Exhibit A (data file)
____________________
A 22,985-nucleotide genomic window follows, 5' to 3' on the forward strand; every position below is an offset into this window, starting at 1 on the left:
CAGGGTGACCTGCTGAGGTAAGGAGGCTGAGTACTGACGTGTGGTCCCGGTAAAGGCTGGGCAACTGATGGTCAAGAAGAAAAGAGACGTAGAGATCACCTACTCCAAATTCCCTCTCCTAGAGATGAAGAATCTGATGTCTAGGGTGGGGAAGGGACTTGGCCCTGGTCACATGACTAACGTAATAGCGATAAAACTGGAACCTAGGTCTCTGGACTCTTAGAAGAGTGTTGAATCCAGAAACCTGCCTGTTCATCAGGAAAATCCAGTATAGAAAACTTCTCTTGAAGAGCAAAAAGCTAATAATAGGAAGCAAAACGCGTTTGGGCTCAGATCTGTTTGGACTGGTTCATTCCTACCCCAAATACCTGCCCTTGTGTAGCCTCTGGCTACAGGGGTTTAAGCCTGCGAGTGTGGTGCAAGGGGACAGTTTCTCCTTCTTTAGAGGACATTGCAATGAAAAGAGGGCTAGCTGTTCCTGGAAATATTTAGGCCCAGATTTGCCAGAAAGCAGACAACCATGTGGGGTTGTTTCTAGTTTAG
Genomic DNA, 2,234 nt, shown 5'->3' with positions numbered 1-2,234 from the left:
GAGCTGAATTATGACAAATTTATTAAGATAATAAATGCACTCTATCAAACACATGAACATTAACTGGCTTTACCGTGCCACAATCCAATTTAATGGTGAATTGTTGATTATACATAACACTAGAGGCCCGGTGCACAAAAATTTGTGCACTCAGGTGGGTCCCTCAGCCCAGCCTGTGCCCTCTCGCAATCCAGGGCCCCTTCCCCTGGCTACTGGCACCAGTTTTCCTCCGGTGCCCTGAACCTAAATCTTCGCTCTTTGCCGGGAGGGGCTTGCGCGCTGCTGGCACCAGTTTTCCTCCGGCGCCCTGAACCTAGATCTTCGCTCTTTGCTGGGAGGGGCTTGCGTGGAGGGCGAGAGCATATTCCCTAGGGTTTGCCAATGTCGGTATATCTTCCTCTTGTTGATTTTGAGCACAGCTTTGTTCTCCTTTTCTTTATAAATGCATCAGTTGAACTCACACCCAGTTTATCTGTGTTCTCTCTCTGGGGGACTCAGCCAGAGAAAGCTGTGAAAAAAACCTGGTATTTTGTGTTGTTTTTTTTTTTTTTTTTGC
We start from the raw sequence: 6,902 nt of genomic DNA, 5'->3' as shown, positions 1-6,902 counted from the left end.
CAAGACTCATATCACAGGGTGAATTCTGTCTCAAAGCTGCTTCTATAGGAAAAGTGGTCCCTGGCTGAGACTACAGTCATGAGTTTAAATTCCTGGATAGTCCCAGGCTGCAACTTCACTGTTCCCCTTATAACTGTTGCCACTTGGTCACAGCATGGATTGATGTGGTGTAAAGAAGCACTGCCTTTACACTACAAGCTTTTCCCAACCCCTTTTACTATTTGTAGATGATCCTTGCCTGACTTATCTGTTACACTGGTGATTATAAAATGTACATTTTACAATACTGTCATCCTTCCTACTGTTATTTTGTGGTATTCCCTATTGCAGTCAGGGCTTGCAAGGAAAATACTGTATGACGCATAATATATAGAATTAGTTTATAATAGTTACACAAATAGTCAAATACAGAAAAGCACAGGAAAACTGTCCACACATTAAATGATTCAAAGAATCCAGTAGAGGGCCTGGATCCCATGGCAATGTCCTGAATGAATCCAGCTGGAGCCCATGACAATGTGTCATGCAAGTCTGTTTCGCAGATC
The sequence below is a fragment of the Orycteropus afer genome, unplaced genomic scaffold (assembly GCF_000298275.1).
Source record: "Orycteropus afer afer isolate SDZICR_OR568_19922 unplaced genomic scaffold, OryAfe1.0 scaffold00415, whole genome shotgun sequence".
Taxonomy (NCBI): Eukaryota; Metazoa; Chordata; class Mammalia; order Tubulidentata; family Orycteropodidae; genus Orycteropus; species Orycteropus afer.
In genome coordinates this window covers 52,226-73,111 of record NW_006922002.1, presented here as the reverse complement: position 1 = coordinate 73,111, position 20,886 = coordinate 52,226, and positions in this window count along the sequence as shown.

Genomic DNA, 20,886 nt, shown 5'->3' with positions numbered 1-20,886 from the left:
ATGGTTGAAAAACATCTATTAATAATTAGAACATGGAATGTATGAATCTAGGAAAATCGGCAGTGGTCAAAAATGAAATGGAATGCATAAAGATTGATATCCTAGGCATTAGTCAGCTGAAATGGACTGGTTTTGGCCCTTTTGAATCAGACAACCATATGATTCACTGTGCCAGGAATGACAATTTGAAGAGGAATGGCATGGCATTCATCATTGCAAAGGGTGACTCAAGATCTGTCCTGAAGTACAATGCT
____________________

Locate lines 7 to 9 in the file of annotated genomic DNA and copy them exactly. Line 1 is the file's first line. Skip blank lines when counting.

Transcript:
The sequence below is a fragment of the Orycteropus afer genome, unplaced genomic scaffold (assembly GCF_000298275.1).
Source record: "Orycteropus afer afer isolate SDZICR_OR568_19922 unplaced genomic scaffold, OryAfe1.0 scaffold00415, whole genome shotgun sequence".
Taxonomy (NCBI): Eukaryota; Metazoa; Chordata; class Mammalia; order Tubulidentata; family Orycteropodidae; genus Orycteropus; species Orycteropus afer.